I had the joy to be with the good people of St. Timothy Lutheran Church in Fremont, Nebraska today, thanks to the invitation of Pastor Russell McDowell. I was invited to share today’s message as part of the congregation’s Stewardship Celebration Sunday, the Sunday they received financial commitments for the year ahead. The theme for their stewardship focus has been “Live Generously,” with today’s focus being based on an article by Mike Slaughter entitled, “God’s Economic Delivery System.” I used that theme as a basis for my sermon, while also touching on Matthew 25:1-13, and Amos 5:18-24. What follows is the majority of the manuscript I preached from.
Grace and peace from God in Christ, the bridegroom who invites you to the feast, and who loves you, and is with you. Amen.
Today we hear the story of bridesmaids and the bridegroom, a parable perhaps about the kingdom of God, and waiting for its fulfillment. We also heard the words of the prophet Amos- words about God’s justice and righteousness, and perhaps the relationship of our worship and our identity as Children of God with our vocations, and God’s work. These are two stories of God’s promises, and God’s work. They are two tales of people’s expectations of salvation. They are also two stories about us, and how we are a part of it. They are also not the easiest of passages to wrap our heads around.
We are God’s Economic Delivery System
For the past month you have been thinking about what it means to live generously. You have heard and thought about what this means in practice, what God’s abundance looks like, and what gratitude is. Today, I am grateful for Pastor McDowell’s invitation to be with you, and for your warm welcome. I am overjoyed to be with you as part of your stewardship Celebration Sunday- though your theme for today, might be a little daunting- “God’s Economic Delivery System.” Pastor McDowell shared with me what another pastor recently wrote that, “We are God’s economic delivery system for serving the least and the lost.”
We are a part of God’s work. “We are God’s economic delivery system.” As beautiful as we are, as beloved as we are, we’re also sinful, fallible, and we make mistakes. It’s not too much of a leap from here, to recognize why in-spite of the fact that there is more than enough food to feed everyone in the world, we still have epic global hunger, and perhaps are even experiencing the greatest refugee crises since World War II.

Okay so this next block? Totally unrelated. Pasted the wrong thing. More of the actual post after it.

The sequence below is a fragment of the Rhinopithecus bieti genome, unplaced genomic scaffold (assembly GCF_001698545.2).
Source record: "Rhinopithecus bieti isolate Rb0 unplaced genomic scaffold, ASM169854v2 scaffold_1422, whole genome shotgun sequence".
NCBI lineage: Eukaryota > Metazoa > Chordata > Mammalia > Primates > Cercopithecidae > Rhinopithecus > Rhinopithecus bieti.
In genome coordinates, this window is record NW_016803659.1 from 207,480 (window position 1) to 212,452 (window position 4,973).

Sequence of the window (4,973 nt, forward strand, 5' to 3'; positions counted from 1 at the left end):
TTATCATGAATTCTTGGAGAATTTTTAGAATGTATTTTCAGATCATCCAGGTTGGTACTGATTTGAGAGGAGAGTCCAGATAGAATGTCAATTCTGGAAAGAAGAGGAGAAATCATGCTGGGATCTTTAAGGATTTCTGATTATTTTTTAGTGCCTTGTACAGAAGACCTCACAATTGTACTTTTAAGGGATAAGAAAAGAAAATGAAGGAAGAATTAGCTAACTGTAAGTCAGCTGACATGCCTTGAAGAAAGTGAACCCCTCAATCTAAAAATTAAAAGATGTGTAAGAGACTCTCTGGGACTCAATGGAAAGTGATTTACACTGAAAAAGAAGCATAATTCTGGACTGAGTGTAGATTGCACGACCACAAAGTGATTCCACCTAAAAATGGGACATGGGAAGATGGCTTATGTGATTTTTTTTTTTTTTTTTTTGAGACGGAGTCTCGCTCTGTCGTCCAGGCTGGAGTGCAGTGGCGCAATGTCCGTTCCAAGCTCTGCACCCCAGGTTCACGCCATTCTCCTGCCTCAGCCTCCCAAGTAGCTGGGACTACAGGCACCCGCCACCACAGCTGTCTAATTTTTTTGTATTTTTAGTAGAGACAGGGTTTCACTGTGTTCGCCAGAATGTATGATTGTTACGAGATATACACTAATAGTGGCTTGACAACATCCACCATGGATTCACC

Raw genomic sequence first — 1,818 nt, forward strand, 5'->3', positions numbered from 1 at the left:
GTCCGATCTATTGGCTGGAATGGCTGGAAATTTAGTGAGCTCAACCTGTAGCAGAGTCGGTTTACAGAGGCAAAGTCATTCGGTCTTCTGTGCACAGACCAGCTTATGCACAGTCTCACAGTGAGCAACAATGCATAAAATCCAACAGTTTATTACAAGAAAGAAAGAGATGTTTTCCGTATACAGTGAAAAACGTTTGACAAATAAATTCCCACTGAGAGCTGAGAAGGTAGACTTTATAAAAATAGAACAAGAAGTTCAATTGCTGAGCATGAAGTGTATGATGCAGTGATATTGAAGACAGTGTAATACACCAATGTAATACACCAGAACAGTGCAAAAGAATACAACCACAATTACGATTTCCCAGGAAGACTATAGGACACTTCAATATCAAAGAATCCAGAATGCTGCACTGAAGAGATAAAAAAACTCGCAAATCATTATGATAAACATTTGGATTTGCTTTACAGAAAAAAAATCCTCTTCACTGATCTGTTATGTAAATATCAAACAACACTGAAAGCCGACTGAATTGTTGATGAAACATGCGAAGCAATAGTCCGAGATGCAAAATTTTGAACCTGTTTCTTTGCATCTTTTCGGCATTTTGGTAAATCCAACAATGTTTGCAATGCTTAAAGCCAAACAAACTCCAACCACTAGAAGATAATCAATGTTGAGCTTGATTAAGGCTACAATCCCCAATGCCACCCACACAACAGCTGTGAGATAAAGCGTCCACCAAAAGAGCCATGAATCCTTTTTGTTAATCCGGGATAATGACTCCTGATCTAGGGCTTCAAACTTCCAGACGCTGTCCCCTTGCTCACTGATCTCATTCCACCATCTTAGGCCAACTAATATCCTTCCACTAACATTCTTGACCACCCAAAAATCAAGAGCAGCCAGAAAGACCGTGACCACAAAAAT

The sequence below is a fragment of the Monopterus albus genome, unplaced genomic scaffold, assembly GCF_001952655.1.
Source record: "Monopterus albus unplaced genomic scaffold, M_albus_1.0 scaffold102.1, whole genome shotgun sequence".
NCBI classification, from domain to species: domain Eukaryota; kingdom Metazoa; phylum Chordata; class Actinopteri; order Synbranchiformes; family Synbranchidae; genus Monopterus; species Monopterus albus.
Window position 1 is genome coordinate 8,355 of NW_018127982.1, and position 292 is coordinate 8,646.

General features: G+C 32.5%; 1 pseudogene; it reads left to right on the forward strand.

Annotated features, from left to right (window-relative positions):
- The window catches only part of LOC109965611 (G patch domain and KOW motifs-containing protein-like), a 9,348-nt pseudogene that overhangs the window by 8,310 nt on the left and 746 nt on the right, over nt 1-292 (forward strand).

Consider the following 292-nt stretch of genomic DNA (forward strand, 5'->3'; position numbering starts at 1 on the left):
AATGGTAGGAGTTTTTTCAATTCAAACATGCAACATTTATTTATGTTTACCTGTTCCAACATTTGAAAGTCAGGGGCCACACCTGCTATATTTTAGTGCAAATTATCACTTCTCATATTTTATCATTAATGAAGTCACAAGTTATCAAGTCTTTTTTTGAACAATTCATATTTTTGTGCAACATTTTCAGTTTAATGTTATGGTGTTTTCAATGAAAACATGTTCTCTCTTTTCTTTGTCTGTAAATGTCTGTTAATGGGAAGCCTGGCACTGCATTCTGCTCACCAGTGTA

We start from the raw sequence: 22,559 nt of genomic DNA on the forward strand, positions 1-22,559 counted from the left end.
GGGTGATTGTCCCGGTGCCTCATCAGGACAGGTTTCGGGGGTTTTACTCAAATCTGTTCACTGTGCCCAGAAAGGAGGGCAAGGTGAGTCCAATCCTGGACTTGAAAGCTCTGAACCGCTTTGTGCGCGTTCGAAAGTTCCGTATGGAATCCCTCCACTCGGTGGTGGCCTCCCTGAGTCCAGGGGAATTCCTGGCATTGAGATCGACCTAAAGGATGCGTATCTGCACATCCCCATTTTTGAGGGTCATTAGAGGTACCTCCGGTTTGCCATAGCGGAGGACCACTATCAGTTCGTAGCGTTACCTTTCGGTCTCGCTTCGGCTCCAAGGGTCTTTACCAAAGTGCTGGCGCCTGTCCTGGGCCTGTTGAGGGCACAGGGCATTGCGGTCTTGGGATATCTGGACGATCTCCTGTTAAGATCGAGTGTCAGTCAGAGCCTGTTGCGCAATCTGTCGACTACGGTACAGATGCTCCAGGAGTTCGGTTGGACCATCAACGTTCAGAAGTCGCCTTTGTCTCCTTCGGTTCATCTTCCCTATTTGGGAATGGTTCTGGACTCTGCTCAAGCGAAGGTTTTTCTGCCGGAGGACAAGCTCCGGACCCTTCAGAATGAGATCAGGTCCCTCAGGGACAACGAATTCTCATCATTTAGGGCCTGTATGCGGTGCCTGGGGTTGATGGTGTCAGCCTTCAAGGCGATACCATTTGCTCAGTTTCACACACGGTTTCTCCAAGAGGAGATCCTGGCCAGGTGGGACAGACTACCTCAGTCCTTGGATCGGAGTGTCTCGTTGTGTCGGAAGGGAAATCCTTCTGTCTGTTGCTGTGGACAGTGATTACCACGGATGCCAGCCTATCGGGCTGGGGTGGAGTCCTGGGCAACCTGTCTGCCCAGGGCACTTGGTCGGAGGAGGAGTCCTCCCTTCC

The words from today’s parable strike me, “Keep awake, therefore, for you know neither the day nor the hour.”
Today’s story about ten bridesmaids is a story about being prepared, but also one about waiting. It’s a story about the Kingdom of God breaking into the world. It’s a story, perhaps about us, and our need to be ready. Our need to step up and respond to God’s call- whatever it is now, and whatever it might be tomorrow, next week, or years from now.
I grew up largely in the 1990’s, so I grew up singing the songs from “The Lion King,” so perhaps you know the song that is stuck in my mind when I think about this passage, “Be Prepared…” Yeah, it’s perhaps not the happiest message especially coming from the villain Scar, but there is a grain of truth in this. We’re called as stewards to steward all that God has entrusted to our care- all of us- all that we have and all that we are. We’re called to love and serve our neighbor.
Our stewardship is our response for all that God has done and continues to do for us. So, are we prepared to be stewards? We have all that we need. But are we willing?
Are We Willing?
Are we willing? Do we believe that with God, we have all that we need? Our very lives, questions, ideas, dreams, vocations, stories, assets, relationships, time, talents, treasure, and creation, have been entrusted to us by God. They are gifts of God, gifts that come with responsibility. Again, are we willing?
This responsibility isn’t for salvation. That’s a gift of God that we can never earn. That’s God’s work, not ours. But this responsibility is for our neighbor.
I fear that at times, we as Christians are merely going through the motions. God’s own self speaks today in the reading we heard from the prophet Amos.